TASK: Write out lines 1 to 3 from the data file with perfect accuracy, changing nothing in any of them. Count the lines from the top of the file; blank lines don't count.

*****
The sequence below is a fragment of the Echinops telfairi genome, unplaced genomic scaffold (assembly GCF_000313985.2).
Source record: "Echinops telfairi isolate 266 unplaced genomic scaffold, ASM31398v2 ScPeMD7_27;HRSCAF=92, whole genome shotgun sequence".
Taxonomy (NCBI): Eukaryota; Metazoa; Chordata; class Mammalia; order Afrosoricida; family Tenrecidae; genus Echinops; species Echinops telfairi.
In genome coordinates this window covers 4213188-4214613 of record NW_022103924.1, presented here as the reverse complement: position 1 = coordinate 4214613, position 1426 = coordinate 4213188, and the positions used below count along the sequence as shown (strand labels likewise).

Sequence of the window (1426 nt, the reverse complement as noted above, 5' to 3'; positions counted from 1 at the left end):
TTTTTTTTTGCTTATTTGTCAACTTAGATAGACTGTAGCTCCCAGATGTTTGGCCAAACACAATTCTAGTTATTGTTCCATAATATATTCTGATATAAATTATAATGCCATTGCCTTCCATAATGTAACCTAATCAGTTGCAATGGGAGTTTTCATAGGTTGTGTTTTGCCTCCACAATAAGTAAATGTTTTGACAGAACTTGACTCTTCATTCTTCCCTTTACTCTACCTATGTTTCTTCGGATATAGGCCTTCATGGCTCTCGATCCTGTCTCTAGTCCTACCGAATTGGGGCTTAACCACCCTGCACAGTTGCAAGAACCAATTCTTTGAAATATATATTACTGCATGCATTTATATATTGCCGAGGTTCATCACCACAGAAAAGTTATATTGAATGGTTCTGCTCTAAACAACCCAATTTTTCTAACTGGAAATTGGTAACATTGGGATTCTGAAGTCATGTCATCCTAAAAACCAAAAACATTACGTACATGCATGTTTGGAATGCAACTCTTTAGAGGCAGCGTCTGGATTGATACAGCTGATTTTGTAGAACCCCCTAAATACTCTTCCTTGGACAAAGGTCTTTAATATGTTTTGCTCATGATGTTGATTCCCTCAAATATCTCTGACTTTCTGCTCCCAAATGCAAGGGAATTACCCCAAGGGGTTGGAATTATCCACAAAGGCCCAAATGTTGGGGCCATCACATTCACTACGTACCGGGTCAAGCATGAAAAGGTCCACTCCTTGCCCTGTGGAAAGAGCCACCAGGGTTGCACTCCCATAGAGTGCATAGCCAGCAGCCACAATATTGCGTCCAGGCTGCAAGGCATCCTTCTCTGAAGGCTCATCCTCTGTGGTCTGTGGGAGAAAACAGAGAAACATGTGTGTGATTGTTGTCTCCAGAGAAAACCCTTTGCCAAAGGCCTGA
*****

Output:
The sequence below is a fragment of the Echinops telfairi genome, unplaced genomic scaffold (assembly GCF_000313985.2).
Source record: "Echinops telfairi isolate 266 unplaced genomic scaffold, ASM31398v2 ScPeMD7_27;HRSCAF=92, whole genome shotgun sequence".
Taxonomy (NCBI): Eukaryota; Metazoa; Chordata; class Mammalia; order Afrosoricida; family Tenrecidae; genus Echinops; species Echinops telfairi.